Choose your courses wisely

Seek advice and be prepared! I spoke to the professors before choosing my courses. I found out beforehand what the professors expected in each course.

Be flexible

Don’t be afraid to change your initial concentration to fit or complement your long-term goals. I entered as a MBA/Non-profit specialized degree. I dropped the specialization my second semester for a concentration on Non-Profit, and now I am considering a different concentration to better prepare me for my planned career.

Team work team work

For my MBA 640 online course, I worked with a classmate in order to better grasp the concepts discussed in class, which worked well. I usually prefer to work alone, so this was a big step for me and one I would strongly recommend.

Get involved!

During my first semester, I attended 90% of all the professional development workshops and networking events. This helped me see beyond my “student” perspective to get a “real-time” view of what a career in my chosen field would look like.

Make friends with the staff

Get to know the administrators and support staff at the business school. Share your reflections about your experience with them in a constructive way in order to promote change. Developing relationships may lead to future opportunities, career advice, and general support.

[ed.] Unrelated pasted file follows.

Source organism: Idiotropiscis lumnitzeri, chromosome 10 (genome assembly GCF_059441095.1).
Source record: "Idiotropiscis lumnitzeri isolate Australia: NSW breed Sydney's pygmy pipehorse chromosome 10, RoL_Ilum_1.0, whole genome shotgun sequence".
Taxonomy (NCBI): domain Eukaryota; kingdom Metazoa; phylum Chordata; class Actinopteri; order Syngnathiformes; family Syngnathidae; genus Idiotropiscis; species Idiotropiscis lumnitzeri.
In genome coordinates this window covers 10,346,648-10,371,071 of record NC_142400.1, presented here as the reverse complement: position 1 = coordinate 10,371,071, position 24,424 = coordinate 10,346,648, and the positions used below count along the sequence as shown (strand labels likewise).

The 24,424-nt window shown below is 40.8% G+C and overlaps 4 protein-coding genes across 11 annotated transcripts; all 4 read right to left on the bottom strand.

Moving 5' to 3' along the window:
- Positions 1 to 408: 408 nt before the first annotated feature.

– Gaelle Gourgues, MBA in Non-Profit ‘17

Get involved ASAP

kanishkaMy tip for new MBA students is to GET INVOLVED!

I was fortunate to be part of a group of 4 of extremely driven individuals who brought the MBA association back to life.  We then re-branded it to Suffolk Univ. Graduate Business Association (SUGBA) in order to include all Sawyer Business School graduate students.  It was difficult to get started with a very small budget, but we were able to recruit talented students and it is great to see how much it has grown and the role it plays within Suffolk now.  In addition, I was fortunate to be graduate fellow to Dean O’Neill, from whom I learned a lot about leadership and global business.  I was also able to provide him valuable insights into the student journey for a Suffolk Univ. graduate student.

– Kanishka Sharma, Global MBA in International Business ‘12

Carbonite Retreat

Getting involved with the Boston community is the biggest advantage of being a Suffolk MBA student. Being able to go to corporate trips two blocks from the University or to a networking event right after class is priceless. I was one of the 20 students to attend the Carbonite trip on Friday 21st of October. Not only were we able to interact with potential employers and colleagues, but we were also able to show them Suffolk MBA students’ potential.

We were given a real case study relating to the cloud storing and backup industry. Our teams worked under pressure to analyze the problem, brainstorm ideas and deliver the best solution. We were able to implement and demonstrate our problem solving, time management and team building skills. Finalizing the trip, we had time to enjoy the Carbonite environment and mingle with current employees.

This experience is not isolated to one company or an industry, but is applicable in our everyday lives. We encounter problems daily and are forced to make decisions on the spot. Collaboration on a complex situation is required in the workforce. Lastly, connecting with professionals is how you build your career network.nsanchez

I strongly encourage all my fellow MBA students to take advantage of the opportunities to engage with local companies during your studies, explore Boston and most importantly get to know professionals, faculty and alumni. Those connections will make the difference in the future.

– Nathalie Sanchez, MBA in Strategic Management ‘17